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Eco-Answers from the Pros: Reining in Raspberries for Wildlife

We have raspberries growing in our field and would like to promote their growth to feed the wild birds and mammals. Can you tell me “best practices” for mowing the field, including the raspberry bushes, to make it healthy for diverse species. Should we mow annually, or every other year, more frequently? I’m in mid-coast Maine and cannot find references that address this topic.

Rasbak from nl.220

Rubus idaeus ‘Schönemann’

The simple answer to this question is to mow in late March or early April every other year. This will accommodate the life cycles of most bramble fruits. It may not lead to maximum productivity, but the plants will continue to be part of the meadow flora.

However, meadows are often more complex than my simple answer addresses. If the field is too wet to mow in early spring, then mowing after a hard freeze in the fall would be the second best time. For the ideal management of the raspberries it would be best to know what type of bramble they are (black raspberry, summer bearing raspberry, fall bearing raspberry, blackberry or other Rubus species) in which case you may want to change the management to a regimen that suits the pruning need of your particular type depending on the size of the patch and the time you want to spend thinning and pruning. Are there other plants  in the field whose growth you might want to favor? For the most part a late fall or early spring rough mowing will promote a diversity of grasses and forbs but if there are other grasses or plants that favor a different mowing schedule it might be good to spot mow parts of the meadow in accordance with their needs. If an invasive species like oriental bittersweet (or an aggressive native like poison ivy) starts to take over the field it may become necessary to mow more often for a time or have a plan to remove or kill the invasive plants before they destroy the diversity of the field.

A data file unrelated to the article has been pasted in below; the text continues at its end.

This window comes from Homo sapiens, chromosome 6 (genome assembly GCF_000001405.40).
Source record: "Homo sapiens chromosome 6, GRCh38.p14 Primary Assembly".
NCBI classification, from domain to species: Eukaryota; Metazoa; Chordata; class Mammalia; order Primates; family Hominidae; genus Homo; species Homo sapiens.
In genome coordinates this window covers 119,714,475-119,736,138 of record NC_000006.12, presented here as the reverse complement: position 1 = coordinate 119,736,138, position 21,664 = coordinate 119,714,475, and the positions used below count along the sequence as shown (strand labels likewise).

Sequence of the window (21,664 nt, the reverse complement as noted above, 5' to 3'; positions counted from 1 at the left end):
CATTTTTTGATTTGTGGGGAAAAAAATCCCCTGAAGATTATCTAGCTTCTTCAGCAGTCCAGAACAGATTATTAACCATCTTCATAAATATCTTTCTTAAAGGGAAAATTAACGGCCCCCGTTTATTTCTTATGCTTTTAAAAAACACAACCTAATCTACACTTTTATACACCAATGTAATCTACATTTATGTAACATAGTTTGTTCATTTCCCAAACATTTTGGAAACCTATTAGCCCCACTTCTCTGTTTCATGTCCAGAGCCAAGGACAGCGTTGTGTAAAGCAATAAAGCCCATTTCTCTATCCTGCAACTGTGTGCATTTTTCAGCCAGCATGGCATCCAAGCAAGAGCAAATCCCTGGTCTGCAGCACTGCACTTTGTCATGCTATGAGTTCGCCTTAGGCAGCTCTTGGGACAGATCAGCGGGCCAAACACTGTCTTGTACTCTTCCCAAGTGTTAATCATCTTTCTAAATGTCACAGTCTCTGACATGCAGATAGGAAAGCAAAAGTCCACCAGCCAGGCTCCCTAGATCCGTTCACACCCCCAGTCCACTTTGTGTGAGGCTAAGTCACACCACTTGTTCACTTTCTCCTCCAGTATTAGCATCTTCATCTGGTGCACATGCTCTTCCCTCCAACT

Tricia Diggins, Senior Gardens Horticulturist, Wellesley College

Leave the field unmowed for a year until you can determine when the fruit set is for the berries. If they double fruit, then you can mow easily in the fall. If the plants only fruit once then you will have to mow every other year  – and there will be an alternate gap space in fruit production as well. You might consider adding a whole lot of cheap Heritage raspberries (double fruiting), allow them to grow for a couple of years, and then work into a late fall (mid-October or later) mowing.

M.L. Altobelli, Owner of M.L.’s Greenery in Motion in Westminster, MA

Raspberries certainly provide some support for wildlife in terms of browsing and shelter, but relative to other plants, their value doesn’t rank particularly high. The fruit is relatively low in nutrients and protein. I’ve noticed that birds never seem to show much interest in my little patch. Totally different story with the viburnum and dogwood fruits which attract hoards. Some animals browse leaves and canes, but thorns limit their use for many animals.

Rhubus odoratus, native to MA, in bloom.

Rhubus odoratus, native to MA, in bloom.

Raspberries are biennial. A cane grows for two years, then dies, with new canes continually emerging. There are summer or ever-bearing types, and types which bear fruit mostly in the fall. Without knowing what type you have, it’s hard to give specific advice. Effective management of raspberries to maximize fruit production can become a fairly involved affair, with selective pruning of canes—removing old floricanes, pruning back primocanes every year, and tip pruning during the growing season. (Refer to Pruning Raspberries and Blackberries, Cornell Cooperative Extension.) I think that most people would conclude that hand pruning a large field of raspberries isn’t really practical, especially given the relatively marginal wildlife value.

This leaves mowing as the only efficient way to manage a field situation, but mowing represents a blunt instrument here, and isn’t the best way to maximize fruit. I’d think that mowing every other year might be the best compromise between managing fruit production and limiting the growth of vegetation that might compete with the raspberries.

My general impression is that if one is going to exert much effort toward supporting wildlife, it would be better spent on other types of plants.

Nick Novick, Small Planet Landscaping, Ashland, MA

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